Blake Holder has wanted to see a playoff in college football since he began following the sport.
Holder, a senior receiver at Streamwood who committed to Northern Illinois in June, will be either a sophomore or redshirt freshman when the new postseason system finally is put in place for the 2014 season.
Although Holder isn’t completely satisfied with the new four-team model, he thinks the college football world is on the right track.
“I don’t think they have it 100 percent correct yet,” Holder said. “It’s definitely a step in the right direction as in a playoff instead of just a system of computers and coaches figuring out who’s 1, 2, 3, 4 and so forth. I think it looks better with the playoff.”
In the new system, a committee will select the four teams in college football’s playoff, not computers or polls. But, odds are, Holder never will be a member of a Huskies team that is in the top four at the end of the regular season. Under the dying Bowl Championship Series system, no Mid-American Conference team has finished the regular season higher than 11th in the BCS standings, when Miami (Ohio) did it in 2003.
Since the current BCS system began in 1998, seven teams from nonautomatic qualifying conferences made BCS bowl games – Utah in 2004 and 2008, Boise State in 2006 and 2009, TCU in 2009 and 2010 and Hawaii in 2007.
Out of the seven aforementioned teams, only TCU in 2009 and 2010 finished in the top four of the BCS standings after the regular season.
The last team from a nonmajor conference to win a national title was BYU in 1984.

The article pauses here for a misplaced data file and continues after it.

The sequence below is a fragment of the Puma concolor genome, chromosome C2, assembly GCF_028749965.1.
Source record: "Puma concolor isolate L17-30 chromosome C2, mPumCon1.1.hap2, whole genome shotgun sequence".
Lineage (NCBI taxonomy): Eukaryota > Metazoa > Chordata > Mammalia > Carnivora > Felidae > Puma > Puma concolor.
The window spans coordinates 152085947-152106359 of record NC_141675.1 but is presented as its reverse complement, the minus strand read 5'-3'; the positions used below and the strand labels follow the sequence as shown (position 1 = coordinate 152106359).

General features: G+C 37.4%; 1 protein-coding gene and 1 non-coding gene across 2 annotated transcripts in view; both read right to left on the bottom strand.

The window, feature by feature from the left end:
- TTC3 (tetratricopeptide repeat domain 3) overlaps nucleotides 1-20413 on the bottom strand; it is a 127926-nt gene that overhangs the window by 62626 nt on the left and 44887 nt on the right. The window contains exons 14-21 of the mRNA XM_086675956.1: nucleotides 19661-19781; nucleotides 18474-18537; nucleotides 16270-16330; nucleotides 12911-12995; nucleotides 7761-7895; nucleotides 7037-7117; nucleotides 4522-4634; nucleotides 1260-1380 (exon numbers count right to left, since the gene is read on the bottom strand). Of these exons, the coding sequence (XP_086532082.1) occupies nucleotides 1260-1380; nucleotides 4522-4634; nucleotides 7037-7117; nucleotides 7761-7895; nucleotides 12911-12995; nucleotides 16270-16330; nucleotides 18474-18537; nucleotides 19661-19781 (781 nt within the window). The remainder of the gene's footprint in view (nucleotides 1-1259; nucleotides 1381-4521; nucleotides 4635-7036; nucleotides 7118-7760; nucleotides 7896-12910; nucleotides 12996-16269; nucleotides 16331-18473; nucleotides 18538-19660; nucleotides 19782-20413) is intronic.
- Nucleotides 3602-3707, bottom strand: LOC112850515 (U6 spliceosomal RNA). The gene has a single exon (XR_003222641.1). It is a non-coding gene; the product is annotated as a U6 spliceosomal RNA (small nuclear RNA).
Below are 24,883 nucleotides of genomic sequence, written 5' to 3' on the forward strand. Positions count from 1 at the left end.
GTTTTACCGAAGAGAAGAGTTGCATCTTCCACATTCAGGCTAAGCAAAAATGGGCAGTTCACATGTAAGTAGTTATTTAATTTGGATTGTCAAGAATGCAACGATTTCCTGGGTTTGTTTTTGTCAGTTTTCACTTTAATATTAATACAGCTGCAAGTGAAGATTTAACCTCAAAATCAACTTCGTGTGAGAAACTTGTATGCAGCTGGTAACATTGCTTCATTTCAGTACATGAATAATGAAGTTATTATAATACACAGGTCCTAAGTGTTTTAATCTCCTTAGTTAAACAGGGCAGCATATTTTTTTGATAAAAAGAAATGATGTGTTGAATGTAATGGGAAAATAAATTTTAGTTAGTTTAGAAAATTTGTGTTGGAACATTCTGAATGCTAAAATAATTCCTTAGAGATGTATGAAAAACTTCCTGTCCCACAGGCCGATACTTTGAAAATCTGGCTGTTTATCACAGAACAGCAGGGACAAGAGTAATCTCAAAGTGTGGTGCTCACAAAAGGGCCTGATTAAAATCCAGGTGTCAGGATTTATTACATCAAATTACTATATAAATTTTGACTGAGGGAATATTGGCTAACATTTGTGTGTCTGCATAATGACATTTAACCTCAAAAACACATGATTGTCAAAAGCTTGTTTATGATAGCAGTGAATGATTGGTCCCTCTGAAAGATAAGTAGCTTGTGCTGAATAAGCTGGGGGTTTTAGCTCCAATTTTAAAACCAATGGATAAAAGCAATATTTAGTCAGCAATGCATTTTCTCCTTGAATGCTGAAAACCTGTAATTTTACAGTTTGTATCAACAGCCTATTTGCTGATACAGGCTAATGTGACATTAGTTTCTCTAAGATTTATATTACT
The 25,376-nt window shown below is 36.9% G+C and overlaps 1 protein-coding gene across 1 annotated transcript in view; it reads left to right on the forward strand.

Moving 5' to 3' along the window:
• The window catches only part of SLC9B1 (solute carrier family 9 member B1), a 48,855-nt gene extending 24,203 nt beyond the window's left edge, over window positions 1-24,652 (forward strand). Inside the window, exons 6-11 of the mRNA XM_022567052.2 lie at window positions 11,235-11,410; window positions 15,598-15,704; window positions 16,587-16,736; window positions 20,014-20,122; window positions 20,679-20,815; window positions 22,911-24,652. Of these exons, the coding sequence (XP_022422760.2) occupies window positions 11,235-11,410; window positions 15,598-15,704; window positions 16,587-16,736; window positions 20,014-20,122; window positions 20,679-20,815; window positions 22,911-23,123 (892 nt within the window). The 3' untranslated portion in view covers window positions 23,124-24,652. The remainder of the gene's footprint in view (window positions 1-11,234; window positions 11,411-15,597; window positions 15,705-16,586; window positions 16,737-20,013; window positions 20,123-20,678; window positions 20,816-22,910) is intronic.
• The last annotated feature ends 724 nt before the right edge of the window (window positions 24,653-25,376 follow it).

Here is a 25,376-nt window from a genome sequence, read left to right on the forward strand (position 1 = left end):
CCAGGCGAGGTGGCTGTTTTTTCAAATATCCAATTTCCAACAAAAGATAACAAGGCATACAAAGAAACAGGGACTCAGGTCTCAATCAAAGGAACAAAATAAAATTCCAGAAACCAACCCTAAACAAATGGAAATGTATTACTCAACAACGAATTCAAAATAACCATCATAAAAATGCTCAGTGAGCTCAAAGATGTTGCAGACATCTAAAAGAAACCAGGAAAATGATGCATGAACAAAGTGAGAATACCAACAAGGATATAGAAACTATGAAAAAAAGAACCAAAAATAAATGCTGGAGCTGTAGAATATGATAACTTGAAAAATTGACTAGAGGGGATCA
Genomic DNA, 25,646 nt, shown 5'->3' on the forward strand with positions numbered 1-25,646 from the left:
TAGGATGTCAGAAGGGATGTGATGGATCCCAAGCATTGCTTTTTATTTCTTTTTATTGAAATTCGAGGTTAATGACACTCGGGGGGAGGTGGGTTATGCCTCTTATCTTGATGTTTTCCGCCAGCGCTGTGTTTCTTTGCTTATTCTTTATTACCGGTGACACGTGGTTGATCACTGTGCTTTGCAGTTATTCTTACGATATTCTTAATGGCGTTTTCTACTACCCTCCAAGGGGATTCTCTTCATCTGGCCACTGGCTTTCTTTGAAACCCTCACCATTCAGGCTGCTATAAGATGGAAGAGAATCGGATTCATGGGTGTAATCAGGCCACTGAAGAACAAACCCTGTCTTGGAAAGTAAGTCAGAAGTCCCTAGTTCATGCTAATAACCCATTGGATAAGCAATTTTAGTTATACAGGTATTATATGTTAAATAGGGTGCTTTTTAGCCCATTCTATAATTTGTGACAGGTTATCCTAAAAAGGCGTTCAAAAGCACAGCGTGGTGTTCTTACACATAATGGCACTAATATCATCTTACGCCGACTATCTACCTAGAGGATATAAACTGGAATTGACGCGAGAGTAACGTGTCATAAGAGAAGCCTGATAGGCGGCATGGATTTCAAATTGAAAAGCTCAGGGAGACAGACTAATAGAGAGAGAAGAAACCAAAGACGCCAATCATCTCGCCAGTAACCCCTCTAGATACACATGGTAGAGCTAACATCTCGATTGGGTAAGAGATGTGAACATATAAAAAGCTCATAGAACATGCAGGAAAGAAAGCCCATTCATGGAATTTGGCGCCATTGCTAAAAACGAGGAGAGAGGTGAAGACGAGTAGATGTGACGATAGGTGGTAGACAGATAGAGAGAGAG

History says a MAC school never will crack a playoff even under the four-team model. However, the postseason eventually could expand to eight teams or 16 where every conference champion gets a bid.
While teams from conferences such as the MAC, Mountain West and Conference USA might not see any playoff action, Kendall Short, another 2013 NIU recruit, said a playoff is what college football needs.
“I like it,” said Short, a running back out of Shawnee, Kan. “I’m sure there will be more arguments about few [non-BCS schools] playing against each other in the first round. But I like it; it’s what college football needed.”
Holder would like a system with more than four schools, and said he wouldn’t be surprised if he saw a playoff with eight teams.
“I don’t know if this is the best form they can get right now with four teams,” he said. “But it’s definitely a step in the right direction.”
Brandon Mayes, an Aurora Christian defensive back who will join Holder and Short in 2013, is just worried about what he can accomplish in DeKalb and not what’s going on at the top of college football.
Mayes is glad to be joining a team that is one of the more accomplished non-BCS teams in the country, even if the Huskies seem like a long shot to be a playoff team during his Huskie career.
“I definitely think right now Northern is definitely taking big steps to come to the top,” he said. “When you have [the longest winning streak] in Division I football, that’s definitely a big eye-opener. ... I just know that as of right now, there’s no better time to be a Huskie and I’m really proud to be part of the program.”
• Jessica Crawford contributed to this report.